‘Heal the brokenness’ – a young Catholic on the future of our planet

Leah Ng is a cradle Catholic born and raised in Singapore. She is currently doing her undergraduate studies in Religion and Theology at the University of Oxford.

I’ve been extremely blessed and privileged in my life to be greatly charmed by the beauty, imperfect perfection and majesty of nature. I would watch Blue Planet with my siblings when we were younger, marvelling at the strange creatures and their habitats.

While the intricacies of how each plant and animal relate to each other have remained a happy mystery to me, the significance of these connections and of the interdependence in ecosystems were of interest to me in my post-Secondary studies in Geography.

While my experience of climate change has been of intense heat and unexpected weather patterns, I know that there are many who suffer far worse consequences – losing their homes and their lives.

Often the looming threat of this crisis that seems to be spiralling beyond the control of any individual, corporation or even country leaves me with a deep feeling of helplessness and hopelessness. Yet I know that to resign myself to what seems inevitable is choosing to let my fear turn into a reality. 

Remember our brothers and sisters in need and choose to forgo our own comfort for their good.

My vision for the future is of a world in which we, individuals, corporations and countries, cooperate with each other and with our Creator to re-shape, renew and heal the brokenness we face.

In an ideal world, free of sin, we could experience total harmony and healing. A more realistic perspective, for a foreseeable future, would be a transformation of heart and of mind of those in power.

For those wielding positions of power in governments to let themselves be humbled in ambitions for national progress for the sake of humanity’s survival.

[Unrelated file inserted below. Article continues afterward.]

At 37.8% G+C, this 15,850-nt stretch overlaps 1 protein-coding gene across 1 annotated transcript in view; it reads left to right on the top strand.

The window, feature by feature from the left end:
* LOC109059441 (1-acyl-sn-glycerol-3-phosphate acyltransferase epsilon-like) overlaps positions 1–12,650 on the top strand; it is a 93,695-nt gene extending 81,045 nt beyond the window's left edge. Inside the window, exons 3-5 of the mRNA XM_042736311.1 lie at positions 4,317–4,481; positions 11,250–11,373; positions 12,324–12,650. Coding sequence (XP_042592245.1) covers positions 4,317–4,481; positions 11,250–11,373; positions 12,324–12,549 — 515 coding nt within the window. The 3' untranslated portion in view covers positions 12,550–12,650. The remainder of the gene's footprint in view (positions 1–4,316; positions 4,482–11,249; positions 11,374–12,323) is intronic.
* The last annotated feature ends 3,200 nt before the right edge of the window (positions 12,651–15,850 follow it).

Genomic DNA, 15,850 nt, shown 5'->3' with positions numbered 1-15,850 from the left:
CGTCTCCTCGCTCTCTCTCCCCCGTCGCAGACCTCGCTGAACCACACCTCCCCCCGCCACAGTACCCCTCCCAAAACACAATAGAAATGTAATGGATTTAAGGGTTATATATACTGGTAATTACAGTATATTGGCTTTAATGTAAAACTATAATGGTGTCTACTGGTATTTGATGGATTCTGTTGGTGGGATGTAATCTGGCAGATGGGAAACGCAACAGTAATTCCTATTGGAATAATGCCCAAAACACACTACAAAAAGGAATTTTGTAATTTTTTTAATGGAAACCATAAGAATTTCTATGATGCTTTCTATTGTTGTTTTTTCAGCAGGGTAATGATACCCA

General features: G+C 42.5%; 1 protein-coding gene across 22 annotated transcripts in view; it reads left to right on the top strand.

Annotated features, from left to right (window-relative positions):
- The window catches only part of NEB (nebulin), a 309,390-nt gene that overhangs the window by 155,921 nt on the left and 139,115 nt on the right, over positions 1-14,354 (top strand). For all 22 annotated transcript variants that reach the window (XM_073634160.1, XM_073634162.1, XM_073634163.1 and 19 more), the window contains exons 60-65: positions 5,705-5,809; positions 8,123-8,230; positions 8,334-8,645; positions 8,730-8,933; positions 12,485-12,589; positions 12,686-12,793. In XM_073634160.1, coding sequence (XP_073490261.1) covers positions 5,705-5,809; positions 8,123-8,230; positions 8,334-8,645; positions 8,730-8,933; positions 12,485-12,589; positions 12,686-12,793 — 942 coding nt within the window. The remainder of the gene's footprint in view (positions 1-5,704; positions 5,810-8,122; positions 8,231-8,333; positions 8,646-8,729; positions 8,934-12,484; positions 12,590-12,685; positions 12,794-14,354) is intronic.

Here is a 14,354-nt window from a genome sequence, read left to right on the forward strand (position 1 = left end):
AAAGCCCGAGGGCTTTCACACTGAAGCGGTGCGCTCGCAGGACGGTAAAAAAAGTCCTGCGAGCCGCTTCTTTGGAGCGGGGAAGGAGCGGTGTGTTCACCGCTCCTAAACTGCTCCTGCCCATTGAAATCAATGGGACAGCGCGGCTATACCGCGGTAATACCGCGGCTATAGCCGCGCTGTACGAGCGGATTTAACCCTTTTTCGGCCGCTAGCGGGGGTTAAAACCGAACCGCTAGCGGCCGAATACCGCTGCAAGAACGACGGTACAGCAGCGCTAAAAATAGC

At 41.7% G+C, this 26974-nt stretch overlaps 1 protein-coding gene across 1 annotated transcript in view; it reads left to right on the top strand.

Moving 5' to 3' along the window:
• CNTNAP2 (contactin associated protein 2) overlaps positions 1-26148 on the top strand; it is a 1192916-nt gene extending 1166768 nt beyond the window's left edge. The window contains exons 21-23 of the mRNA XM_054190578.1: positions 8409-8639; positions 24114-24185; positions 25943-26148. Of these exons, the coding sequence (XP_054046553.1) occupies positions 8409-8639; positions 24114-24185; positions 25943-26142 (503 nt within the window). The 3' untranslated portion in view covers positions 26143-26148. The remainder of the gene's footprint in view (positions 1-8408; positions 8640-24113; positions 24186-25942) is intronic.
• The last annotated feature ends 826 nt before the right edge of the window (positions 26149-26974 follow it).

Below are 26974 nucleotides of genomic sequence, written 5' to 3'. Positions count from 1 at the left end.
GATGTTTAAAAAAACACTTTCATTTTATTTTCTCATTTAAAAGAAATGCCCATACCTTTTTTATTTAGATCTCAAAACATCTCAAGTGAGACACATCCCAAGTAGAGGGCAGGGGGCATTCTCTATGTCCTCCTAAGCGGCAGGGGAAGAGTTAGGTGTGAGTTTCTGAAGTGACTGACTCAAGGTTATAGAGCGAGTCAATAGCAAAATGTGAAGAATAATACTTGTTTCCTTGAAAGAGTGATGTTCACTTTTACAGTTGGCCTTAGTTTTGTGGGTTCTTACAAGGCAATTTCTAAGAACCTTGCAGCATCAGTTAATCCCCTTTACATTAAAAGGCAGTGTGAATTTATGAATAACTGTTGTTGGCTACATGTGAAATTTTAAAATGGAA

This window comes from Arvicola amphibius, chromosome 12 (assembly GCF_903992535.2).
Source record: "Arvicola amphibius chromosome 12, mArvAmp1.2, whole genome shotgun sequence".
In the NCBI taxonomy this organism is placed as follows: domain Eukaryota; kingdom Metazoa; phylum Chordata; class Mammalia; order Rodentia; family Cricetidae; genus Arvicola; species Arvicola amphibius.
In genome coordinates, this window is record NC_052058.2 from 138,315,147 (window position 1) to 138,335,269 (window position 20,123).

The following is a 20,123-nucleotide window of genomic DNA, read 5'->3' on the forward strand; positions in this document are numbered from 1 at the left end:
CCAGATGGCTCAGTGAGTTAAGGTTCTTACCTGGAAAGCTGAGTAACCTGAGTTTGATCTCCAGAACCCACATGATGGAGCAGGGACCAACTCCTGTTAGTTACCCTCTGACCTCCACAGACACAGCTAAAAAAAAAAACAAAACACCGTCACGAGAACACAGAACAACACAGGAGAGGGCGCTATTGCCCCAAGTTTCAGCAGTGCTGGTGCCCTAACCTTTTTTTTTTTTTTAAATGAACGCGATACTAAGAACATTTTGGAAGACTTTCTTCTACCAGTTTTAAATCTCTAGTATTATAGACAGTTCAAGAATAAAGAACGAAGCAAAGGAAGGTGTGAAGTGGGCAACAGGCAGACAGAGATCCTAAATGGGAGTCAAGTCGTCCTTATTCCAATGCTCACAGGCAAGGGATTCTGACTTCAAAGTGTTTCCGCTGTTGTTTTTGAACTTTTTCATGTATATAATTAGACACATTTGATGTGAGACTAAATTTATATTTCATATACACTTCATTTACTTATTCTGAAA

For those wielding power in corporations to let themselves be moved by compassion for the cry of the earth and the poor and to forgo the model of economic growth for the model of love for one’s neighbour.

For each of us wielding power in our free will, that we may remember our brothers and sisters in need and choose to forgo our own comfort for their good.

In Laudate Deum, Pope Francis talks of “large processes of transformation rising from deep within society”. I cling to the hope that we can and will bring about these processes of transformation. My vision for the future is one which is pinned onto the goodness of God, that He who has created this world and each of us in it will lead us in our attempts to repair the damage we’ve done.

Maybe a better way of framing my hope for the future is that we will begin to learn to let go of the control we cling to and trust that in surrendering this, the Lord will do unimaginable wonders through us and for us.

This is not a future that is free of hard work on our part, but one which is directed by God and embodied in our actions of love and self-sacrifice. My vision for the future is one which is built upon love for God and for each other and filled with hope that we may be able to turn to Him in this time of crisis and entrust each decision in His hands.

Leah’s post is part of a series for our Justice at COP28 campaign, where a series of contributors will look at the impact of climate change on our world. Visit our campaign page to sign-up for regular updates and discover a host of resources.

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